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Shubham M.
Engineer; Computer Science, Economics, Maths, Science Tutor.
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Pre-Calculus
TutorMe
Question:

FInd the domain of function: $$f(x)=\log_{10}(\log_{10}(\log_{10}(\log_{10}x)))$$

Shubham M.

$$\log_{10}a$$ exists if $$a>0$$ Hence, $$f(x)=\log_{10}(\log_{10}(\log_{10}(\log_{10}x)))$$ exists if: $$(\log_{10}(\log_{10}(\log_{10}x)))>0$$ and $$x>0$$ $$(\log_{10}(\log_{10}x))>10^0=1$$ and $$x>0$$ $$(\log_{10}x)>10^1=10$$ and $$x>0$$ $$x>10^{10}$$ and $$x>0$$ Hence, domain of the given function is $$(10^{10},\infty)$$

Calculus
TutorMe
Question:

Find: $$\lim_{x\to1}$$$$\frac{\sqrt{1-cos2(x-1)}}{(x-1)}$$

Shubham M.

We know that $$2(sin (a))^2=1-cos(2a)$$ Hence, $$1-cos2(x-1)=2(sin(x-1))^2$$ Also, $$\sqrt{(sin(x-1))^2}=|sin(x-1)|$$ Hence, we have $$\lim_{x\to1}$$$$\frac{\sqrt{1-cos2(x-1)}}{(x-1)} = \lim_{x\to1}$$$$\frac{\sqrt{2}|sin(x-1)|}{(x-1)}$$ Due to nature of this problem, we may get different left hand limit and right hand limit. So we will calculate both. Left hand limit $$=\lim_{x\to1^-}$$$$\frac{\sqrt{2}|sin(x-1)|}{(x-1)}$$ $$=\lim_{h\to0}$$$$\frac{\sqrt{2}|sin (-h)|}{-h}$$ $$=\lim_{h\to0}$$$$\frac{\sqrt{2}sin (h)}{-h}$$ $$=-\sqrt{2}\lim_{h\to0}$$$$\frac{sin (h)}{h}$$ $$=-\sqrt{2}$$ Right hand limit $$=\lim_{x\to1^+}$$$$\frac{\sqrt{2}|sin(x-1)|}{(x-1)}$$ $$=\lim_{h\to0}$$$$\frac{\sqrt{2}|sin (h)|}{h}$$ $$=\lim_{h\to0}$$$$\frac{\sqrt{2}sin (h)}{h}$$ $$=\sqrt{2}\lim_{h\to0}$$$$\frac{sin (h)}{h}$$ $$=\sqrt{2}$$ As Left hand limit and Right hand limit are not equal, limit of the given expression does not exist.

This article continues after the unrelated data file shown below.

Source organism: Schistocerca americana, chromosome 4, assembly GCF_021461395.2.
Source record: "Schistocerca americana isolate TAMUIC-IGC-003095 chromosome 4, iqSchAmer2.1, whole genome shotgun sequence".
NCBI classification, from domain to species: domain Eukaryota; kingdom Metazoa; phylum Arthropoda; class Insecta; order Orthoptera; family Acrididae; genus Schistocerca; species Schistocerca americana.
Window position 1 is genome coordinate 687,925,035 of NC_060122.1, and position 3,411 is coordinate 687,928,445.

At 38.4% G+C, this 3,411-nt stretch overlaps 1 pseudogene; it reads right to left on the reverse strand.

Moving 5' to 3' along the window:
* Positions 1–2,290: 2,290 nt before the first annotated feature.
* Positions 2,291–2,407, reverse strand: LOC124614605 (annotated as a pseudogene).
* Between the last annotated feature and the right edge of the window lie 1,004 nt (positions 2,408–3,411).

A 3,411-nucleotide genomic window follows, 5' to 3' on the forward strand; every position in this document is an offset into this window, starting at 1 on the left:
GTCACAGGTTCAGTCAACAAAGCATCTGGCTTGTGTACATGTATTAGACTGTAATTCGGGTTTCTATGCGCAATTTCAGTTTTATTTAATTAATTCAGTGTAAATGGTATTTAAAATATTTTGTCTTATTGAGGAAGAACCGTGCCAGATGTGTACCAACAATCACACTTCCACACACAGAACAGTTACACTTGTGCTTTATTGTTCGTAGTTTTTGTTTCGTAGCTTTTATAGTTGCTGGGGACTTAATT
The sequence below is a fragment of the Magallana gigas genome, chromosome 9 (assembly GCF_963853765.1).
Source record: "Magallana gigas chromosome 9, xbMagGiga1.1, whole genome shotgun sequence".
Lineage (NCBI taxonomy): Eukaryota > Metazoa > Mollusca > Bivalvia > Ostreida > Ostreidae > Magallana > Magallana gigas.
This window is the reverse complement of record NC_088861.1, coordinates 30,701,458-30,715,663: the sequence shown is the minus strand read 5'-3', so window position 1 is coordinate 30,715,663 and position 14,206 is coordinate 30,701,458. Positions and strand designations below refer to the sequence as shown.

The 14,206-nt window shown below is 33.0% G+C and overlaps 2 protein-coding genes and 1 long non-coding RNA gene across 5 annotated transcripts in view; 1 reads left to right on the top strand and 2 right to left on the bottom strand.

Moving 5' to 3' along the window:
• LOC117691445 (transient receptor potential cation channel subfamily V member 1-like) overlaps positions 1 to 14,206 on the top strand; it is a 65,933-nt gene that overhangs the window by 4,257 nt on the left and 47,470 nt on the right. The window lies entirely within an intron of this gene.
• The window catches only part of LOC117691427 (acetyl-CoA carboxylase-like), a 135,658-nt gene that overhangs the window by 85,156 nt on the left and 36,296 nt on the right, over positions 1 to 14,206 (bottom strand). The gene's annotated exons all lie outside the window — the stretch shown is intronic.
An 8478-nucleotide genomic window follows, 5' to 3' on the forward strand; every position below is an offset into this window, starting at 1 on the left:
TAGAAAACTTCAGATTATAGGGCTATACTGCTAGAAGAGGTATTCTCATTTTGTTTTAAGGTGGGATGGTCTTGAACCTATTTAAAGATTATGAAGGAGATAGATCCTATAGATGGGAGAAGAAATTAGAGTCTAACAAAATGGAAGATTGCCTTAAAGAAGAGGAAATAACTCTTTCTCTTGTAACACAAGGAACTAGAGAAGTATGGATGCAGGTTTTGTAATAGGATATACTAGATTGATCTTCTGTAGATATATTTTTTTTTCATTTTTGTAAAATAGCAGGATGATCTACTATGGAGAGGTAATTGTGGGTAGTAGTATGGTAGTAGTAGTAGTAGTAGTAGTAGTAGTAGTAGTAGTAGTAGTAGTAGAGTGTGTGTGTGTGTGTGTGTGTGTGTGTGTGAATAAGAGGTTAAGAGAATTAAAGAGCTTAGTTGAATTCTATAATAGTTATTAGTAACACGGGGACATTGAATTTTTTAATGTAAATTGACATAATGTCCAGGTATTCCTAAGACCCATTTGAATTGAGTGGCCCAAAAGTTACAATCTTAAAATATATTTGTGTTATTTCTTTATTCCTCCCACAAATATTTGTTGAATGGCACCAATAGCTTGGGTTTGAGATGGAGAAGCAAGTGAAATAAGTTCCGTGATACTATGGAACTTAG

Algebra
TutorMe
Question:

Find all the solutions of the inequality: $$x^4-6x^3+10x^2+1<0$$

Shubham M.

The best approach to solve any problem of this kind is to look for ways to factorize the given inequality in such a way that we are left with an expression that can be easily solved. Given inequality: $$x^4-6x^3+10x^2+1 < 0$$ We can remove $$x^2$$ common from the first 3 terms of the expression to simplify it: $$x^2(x^2-6x+10)+1 < 0$$ One more trick that we can employ is to try and find ways to get expressions which are complete squares and take it apart from the expression. We can see that: $$x^2-6x+9 = (x-3)^2$$ Hence, $$x^2-6x+10 = (x-3)^2+1$$ Now original inequality can be written as: $$x^2((x-3)^2+1)+1 < 0$$ This can be further simplified to: $$x^2(x-3)^2+x^2+1 < 0$$ As square of any real expression is greater than or equal to zero, we can see that the left hand side of the inequality will always be greater than zero. Hence, no solutions exist for the given inequality.

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